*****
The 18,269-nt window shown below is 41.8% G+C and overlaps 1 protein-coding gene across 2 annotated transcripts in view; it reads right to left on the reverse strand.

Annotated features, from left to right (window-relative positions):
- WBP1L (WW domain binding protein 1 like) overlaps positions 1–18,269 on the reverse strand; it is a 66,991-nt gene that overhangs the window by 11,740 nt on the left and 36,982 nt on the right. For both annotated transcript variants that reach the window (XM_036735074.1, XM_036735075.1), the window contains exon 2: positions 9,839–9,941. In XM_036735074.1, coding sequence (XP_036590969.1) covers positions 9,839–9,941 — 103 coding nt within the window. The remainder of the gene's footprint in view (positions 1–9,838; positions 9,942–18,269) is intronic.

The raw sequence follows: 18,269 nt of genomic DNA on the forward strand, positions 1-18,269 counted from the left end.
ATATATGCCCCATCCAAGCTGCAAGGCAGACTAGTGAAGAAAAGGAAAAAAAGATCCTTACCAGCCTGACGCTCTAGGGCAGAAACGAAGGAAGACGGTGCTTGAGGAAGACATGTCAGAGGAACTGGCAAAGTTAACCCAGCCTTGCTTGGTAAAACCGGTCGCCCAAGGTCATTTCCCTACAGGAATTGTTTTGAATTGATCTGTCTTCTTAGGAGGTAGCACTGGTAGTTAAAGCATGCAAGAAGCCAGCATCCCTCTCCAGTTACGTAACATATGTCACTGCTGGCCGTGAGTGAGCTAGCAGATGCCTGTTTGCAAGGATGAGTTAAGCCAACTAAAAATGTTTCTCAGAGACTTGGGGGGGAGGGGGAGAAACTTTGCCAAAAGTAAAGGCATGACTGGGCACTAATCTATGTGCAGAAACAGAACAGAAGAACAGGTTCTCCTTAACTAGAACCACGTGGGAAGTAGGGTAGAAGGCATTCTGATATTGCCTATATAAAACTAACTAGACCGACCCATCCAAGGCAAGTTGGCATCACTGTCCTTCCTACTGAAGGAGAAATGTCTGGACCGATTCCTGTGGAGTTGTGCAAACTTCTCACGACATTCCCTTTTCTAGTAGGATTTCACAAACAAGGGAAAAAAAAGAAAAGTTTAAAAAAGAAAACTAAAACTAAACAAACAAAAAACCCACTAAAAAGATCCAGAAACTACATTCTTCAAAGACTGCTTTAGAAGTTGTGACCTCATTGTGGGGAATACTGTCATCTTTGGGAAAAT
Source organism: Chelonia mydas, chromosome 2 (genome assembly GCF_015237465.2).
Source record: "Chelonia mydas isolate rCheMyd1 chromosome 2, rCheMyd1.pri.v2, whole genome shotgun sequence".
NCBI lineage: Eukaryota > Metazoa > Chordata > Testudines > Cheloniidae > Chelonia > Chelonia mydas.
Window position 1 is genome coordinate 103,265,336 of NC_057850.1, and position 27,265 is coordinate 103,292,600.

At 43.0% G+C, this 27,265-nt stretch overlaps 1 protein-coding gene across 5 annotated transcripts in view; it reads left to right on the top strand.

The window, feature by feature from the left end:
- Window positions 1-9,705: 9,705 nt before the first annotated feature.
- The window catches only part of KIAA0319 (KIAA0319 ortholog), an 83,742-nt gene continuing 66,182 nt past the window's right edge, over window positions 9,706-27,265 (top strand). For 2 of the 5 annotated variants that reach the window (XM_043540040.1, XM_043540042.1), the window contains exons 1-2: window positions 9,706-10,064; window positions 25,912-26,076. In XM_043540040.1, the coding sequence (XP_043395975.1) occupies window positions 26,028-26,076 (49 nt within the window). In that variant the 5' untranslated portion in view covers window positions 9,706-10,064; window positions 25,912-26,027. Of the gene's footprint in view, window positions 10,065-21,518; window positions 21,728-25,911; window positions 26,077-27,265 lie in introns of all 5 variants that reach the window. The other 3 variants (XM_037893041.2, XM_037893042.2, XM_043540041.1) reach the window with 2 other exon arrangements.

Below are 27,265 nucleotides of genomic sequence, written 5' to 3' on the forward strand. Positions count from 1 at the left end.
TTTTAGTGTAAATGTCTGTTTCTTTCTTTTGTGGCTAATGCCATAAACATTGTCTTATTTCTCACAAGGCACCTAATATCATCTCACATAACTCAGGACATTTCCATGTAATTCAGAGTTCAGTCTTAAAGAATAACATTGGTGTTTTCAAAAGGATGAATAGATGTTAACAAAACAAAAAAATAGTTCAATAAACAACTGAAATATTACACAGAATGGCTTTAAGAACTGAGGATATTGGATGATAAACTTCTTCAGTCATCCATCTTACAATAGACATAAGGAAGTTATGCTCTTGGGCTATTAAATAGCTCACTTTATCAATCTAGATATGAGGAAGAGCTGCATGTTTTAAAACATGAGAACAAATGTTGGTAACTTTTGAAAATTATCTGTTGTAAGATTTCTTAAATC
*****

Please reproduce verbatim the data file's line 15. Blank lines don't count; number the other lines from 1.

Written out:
TTTTAGTGTAAATGTCTGTTTCTTTCTTTTGTGGCTAATGCCATAAACATTGTCTTATTTCTCACAAGGCACCTAATATCATCTCACATAACTCAGGACATTTCCATGTAATTCAGAGTTCAGTCTTAAAGAATAACATTGGTGTTTTCAAAAGGATGAATAGATGTTAACAAAACAAAAAAATAGTTCAATAAACAACTGAAATATTACACAGAATGGCTTTAAGAACTGAGGATATTGGATGATAAACTTCTTCAGTCATCCATCTTACAATAGACATAAGGAAGTTATGCTCTTGGGCTATTAAATAGCTCACTTTATCAATCTAGATATGAGGAAGAGCTGCATGTTTTAAAACATGAGAACAAATGTTGGTAACTTTTGAAAATTATCTGTTGTAAGATTTCTTAAATC